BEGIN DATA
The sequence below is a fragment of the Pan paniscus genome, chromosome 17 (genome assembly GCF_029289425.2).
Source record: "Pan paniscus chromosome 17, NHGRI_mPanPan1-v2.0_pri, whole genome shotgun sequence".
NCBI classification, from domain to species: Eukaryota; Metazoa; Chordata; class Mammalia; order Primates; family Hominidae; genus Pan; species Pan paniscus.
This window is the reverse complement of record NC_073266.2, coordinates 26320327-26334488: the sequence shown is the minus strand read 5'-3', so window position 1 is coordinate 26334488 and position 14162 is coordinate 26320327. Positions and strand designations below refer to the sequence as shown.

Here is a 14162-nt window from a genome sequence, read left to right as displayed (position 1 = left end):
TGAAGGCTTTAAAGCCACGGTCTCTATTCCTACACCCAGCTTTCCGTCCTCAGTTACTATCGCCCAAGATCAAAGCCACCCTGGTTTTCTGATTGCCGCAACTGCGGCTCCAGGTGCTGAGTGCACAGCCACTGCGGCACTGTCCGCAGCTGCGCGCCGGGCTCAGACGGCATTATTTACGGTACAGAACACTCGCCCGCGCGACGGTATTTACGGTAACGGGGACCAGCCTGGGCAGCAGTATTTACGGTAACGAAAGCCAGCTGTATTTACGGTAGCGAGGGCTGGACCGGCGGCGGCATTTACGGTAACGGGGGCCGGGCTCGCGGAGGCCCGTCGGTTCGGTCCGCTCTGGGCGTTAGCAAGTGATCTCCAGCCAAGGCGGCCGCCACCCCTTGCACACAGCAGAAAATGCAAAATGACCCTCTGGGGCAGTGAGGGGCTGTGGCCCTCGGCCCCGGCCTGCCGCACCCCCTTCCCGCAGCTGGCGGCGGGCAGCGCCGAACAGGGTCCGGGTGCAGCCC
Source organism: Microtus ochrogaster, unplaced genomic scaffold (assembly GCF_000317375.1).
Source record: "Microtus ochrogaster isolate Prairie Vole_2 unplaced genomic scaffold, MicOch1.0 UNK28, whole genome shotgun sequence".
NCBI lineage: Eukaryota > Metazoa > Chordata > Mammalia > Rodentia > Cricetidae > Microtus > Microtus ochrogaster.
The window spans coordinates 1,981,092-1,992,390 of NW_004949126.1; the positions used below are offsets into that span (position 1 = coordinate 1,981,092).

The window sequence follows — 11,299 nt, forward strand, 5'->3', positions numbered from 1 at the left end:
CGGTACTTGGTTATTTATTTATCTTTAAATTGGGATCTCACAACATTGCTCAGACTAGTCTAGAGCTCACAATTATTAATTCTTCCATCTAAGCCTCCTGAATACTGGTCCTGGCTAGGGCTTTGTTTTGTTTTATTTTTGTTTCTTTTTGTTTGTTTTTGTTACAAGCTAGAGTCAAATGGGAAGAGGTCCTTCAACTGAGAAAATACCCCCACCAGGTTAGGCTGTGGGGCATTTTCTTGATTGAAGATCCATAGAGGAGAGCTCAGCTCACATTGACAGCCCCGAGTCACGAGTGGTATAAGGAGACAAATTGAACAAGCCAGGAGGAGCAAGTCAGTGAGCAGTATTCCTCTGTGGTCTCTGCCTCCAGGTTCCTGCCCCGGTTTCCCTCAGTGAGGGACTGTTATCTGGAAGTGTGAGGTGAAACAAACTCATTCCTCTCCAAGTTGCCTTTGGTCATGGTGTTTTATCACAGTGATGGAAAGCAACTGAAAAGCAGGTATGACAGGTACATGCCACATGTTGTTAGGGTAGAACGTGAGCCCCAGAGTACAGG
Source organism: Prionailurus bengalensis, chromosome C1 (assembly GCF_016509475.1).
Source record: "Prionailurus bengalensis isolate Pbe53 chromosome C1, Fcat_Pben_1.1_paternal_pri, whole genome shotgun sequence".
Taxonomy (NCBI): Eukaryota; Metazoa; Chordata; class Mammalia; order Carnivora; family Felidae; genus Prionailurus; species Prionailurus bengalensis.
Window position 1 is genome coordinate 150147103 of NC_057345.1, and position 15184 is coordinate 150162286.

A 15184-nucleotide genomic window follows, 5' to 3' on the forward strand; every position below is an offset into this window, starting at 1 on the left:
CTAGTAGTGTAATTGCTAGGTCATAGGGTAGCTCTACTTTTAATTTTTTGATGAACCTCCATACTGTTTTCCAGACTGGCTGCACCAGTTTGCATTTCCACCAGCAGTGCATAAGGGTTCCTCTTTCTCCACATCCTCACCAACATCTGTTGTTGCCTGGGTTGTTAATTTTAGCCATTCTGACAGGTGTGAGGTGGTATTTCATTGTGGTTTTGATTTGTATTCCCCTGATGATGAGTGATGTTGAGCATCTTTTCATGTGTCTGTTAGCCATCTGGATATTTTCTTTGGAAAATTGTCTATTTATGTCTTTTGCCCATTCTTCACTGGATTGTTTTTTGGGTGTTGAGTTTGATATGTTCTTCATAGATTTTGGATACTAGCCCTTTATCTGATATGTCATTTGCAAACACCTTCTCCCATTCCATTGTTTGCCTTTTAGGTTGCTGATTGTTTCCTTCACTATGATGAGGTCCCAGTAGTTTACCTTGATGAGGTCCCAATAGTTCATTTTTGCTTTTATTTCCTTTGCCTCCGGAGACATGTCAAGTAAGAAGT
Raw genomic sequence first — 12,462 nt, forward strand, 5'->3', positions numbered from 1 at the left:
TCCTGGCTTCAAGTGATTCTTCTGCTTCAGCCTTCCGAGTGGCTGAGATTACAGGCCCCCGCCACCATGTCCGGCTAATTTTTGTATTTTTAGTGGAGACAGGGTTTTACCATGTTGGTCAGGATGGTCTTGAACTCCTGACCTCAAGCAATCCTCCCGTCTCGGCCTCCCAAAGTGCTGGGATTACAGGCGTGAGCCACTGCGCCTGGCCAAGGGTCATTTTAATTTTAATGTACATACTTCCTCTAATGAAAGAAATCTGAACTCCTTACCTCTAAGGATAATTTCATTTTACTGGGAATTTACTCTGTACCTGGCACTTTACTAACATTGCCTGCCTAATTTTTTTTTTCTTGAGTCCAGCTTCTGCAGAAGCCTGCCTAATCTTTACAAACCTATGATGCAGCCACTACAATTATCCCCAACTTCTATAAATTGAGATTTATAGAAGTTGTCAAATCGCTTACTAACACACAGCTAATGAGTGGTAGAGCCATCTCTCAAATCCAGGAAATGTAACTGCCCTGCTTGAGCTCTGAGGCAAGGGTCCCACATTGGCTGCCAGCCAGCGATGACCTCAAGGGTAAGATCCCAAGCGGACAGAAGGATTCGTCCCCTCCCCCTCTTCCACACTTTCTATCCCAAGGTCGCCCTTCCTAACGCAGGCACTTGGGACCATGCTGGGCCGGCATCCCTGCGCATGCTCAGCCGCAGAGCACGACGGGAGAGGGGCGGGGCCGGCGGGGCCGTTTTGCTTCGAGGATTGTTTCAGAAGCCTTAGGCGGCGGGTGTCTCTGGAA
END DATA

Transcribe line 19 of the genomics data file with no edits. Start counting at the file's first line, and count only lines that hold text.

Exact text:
Raw genomic sequence first — 12,462 nt, forward strand, 5'->3', positions numbered from 1 at the left: